Inhalational anesthetics: desflurane and sevoflurane.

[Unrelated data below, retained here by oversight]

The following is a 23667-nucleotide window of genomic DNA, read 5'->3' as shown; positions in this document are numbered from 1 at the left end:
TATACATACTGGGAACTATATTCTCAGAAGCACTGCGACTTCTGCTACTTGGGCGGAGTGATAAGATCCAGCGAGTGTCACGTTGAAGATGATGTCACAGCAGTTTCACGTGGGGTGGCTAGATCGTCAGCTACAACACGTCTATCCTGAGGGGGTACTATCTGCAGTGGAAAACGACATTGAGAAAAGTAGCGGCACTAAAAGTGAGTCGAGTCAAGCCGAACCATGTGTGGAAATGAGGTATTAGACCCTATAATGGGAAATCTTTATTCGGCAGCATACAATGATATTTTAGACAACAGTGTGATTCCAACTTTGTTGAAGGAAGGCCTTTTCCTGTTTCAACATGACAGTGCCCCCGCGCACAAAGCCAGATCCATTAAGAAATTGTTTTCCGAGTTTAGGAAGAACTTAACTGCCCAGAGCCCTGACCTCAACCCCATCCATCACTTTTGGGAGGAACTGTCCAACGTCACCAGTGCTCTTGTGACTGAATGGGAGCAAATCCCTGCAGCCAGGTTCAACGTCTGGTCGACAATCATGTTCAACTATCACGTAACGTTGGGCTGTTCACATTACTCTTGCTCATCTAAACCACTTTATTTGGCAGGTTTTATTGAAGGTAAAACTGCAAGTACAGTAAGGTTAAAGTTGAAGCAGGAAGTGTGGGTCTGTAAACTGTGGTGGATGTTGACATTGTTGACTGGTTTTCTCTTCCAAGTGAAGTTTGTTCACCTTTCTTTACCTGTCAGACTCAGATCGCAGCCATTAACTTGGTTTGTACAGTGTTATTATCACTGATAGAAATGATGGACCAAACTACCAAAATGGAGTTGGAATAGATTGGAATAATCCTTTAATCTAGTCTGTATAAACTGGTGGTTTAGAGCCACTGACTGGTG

ABSTRACT This article reviews the physico-chemical properties and performance characteristics of the two new potent inhaled anesthetics, desflurane and sevoflurane. Both drugs provide a greater degree of control of anesthetic depth and a more rapid immediate recovery from anesthesia than is currently available with other inhaled agents because of their decreased solubility. Desflurane is currently in widespread clinical use in the United States and parts of Europe. Compared with sevoflurane, it has the additional advantage of being extremely resistant to degradation and biotransformation. However, its pungent odor and tendency to irritate the respiratory tract make it unsuitable for inhalational inductions, and it has been linked to CO production in CO2 absorbents. The sympathetic nervous system activation that occurs with desflurane limits its use in patients with cardiac disease. Otherwise, its hemodynamic and physiologic effects are similar to those seen with isoflurane. Studies of the economics of using desflurane are mixed, although it may offer the advantage of shorter postoperative recovery time. Sevoflurane is currently in widespread clinical use in Japan and parts of South America. The FDA Advisory Panel has recently recommended approval of sevoflurane in the United States, and we can expect the drug to be clinically available in the United States in the second quarter of 1995. Compared with desflurane, sevoflurane has the additional advantage of being nonirritating to the airway; inhalational induction of anesthesia with sevoflurane is achieved rapidly and easily. The instability of sevoflurane with CO2 absorbents and its in vivo biotransformation produce potentially toxic byproducts. These byproducts, including Compound A and fluoride, have been extensively studied, and although the possibility for iatrogenic sequelae from sevoflurane exists, the likelihood of long-term toxicity appears quite low. Phase IV studies are indicated to determine the safety of administering sevoflurane (1) to renally impaired patients and (2) to any patient with fresh gas flows less than 2 L/min. Sevoflurane is otherwise very well tolerated and appears to offer the advantage of rapid and smooth induction and emergence from general anesthesia.